• Six of one, half a dozen of the other. They didn’t have a 24 month advantage, just 9 months worth of an advantage. Same thing. Advantage Airbus.

          You conveniently left out the most important part of the sentence.

          “Sales numbers model to model don’t really matter unless you’re in the accounting dept of the respective OEM.”

        • NG sales slowed as customers waited to see what Boeing was coming up with, esp as NSA was supposed to be on the table. Same happened before Airbus launched the NEO. So I don’t think launch timing was such a big decider in this.

          • My singular point was the unnecessary importance that’s given to sales figures of aircraft in the case of A and B unless you are in the accounting dept of the respective OEM, not about why NG sales suffered or why timing was a decider. The other subscriber took it another direction and I responded.

  5. “announcement to employees about cost reductions should not be viewed as defensive “=we were just trying to scare the workers.
    “Cash advances don’t make up a material portion of the cash flow “,so why are you doing it?

    • @geo


      So we compare a350 to b787 when we both know that they are not not direct competitors, the thing that makes the NB market so stark is the direct compatibility mode l on model. Max 8 slightly beat 320NEO whilst Max 9 flounders. Why get antagonistic in favour of Boeing products, they are easily good enough overall to provide their own riposte

      • I think the 737-8 beating the A320NEO is great. The latter is 700 ships ahead.

      • Together with the sec probe you would guess that they are trying to cover up some sort of hole. Could be a clue that they don’t want to separate 788 and789/10. I am also a bit suspicious about the A350 programme, how can things have gone so much better for About?

          • Well they had a lot longer to plan.

            Av Week says they have up to 50 person teams with the new airlines to support it.

            that said its started to suffer the typical faults and delays, somewhat in line with the 787 though aparnalty scattered not spot (787 had a lot of computer faults that were alamrs that should have been alerts) as well as some specifi mechail and elecitrial items issues.

            Also keep in mind, once number 17 is done there is a whole lot of new in the A350 so they start again.

            Will see if they are adroit or its like driving an old brownie transmission, you miss the shift and you are in low gear until you to the hill (look that one up, been there, done that, got far too many T shirts.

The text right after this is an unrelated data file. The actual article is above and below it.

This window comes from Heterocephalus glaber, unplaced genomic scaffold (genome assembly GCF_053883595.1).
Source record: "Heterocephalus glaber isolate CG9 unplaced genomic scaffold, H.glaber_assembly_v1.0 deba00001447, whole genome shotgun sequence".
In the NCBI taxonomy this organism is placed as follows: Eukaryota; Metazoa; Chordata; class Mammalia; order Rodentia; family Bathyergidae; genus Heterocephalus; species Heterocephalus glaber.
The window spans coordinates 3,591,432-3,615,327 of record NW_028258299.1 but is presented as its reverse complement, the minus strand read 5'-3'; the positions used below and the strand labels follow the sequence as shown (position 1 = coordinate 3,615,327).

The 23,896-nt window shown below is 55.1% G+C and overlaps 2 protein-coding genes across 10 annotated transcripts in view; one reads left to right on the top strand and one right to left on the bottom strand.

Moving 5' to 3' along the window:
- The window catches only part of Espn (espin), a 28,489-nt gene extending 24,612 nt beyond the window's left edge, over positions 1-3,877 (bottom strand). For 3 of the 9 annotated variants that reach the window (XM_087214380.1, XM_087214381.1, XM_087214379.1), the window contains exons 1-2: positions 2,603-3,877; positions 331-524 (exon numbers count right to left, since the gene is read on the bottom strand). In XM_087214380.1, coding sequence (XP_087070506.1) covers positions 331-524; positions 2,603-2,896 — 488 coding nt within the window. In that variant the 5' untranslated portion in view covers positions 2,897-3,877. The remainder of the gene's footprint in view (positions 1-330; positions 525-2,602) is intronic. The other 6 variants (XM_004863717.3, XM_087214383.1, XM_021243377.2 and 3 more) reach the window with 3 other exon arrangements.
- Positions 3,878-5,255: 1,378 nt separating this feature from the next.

• AAB talked about supply of spares rather than anything to do with the aircraft. Ramp up of new programs is as much a sub contractor issue as anything and it appears Airbus was short of some bits.

          • Yep, no one is perfect.

            The A380 wing rib issue is a case in point. Lot in common with some early Boeing 787 fit issues particularly from Italy.

            Interesting part is we won’t know for a while if it really fixed it.

  6. “instead pointing out that the MAX sales captured about 50% of the sales since its introduction”

    A spindoctor told Muilenberg that’s the way to get terrible 2011 out of the figures. (Maybe Randy took a nap in 2011).

      • If you look at historical A321 sales vs the nearest 737 of any era they were both built, its vastly outsold the largest 737, be it a -900, Max-9. Around 600 orders.

        A321 went into service in 1994 and 1191 have been made to date, 414 on back order (unknown if those are converted to NEO)

        a very high percentage (over 30 and climbing I believe) of the A320 series orders are A321 and so will delivering follow.

        Boeing simply has nothing to match and never did (757 had longer missions)

          • You’ll note those lines are diverging and not in a good way for Boeing. Sadly, the site hasn’t been updated for three months, but the gap continues to grow.

          • They have shown a pattern of diverging then converging to meet…

          • The trend lines are of unequal length and therefore useless in displaying how the neo and max compare at identical stages in development. A cursory glance shows the sales lines converging again.
            Not saying they will meet again but it clearly shows the market shares have been skewed somewhat by the neo’s headstart which is the point of the debate.

          • No man is as blind as he who will not see.

            In the last three years, neo has outsold MAX by 170, 120 and 485. The gap is getting bigger and bigger.

  7. A321NEO has 1100 sales

    737MAX9 has 418

    Airbus will make 30% more money I suspect on an A321 vs a MAX9 build.

    • With Boeing not revealing the breakdown of MAX orders (one wonders why?) it’s nearly impossible to get an accurate number of -9 orders. Most sources suggest that Lion will take -8s as well as -9s (indeed they’re taking -800s now).

      As you point out, regardless of how many -9s Boeing is selling, Airbus is milking a cash-rich cow with the A321. I saw a projection that 40% of 2016 A32x deliveries would be A321s!

      I also expect to see increasing numbers of A320neo orders swapped up to A321neos. It’s turning into a bit of a beast.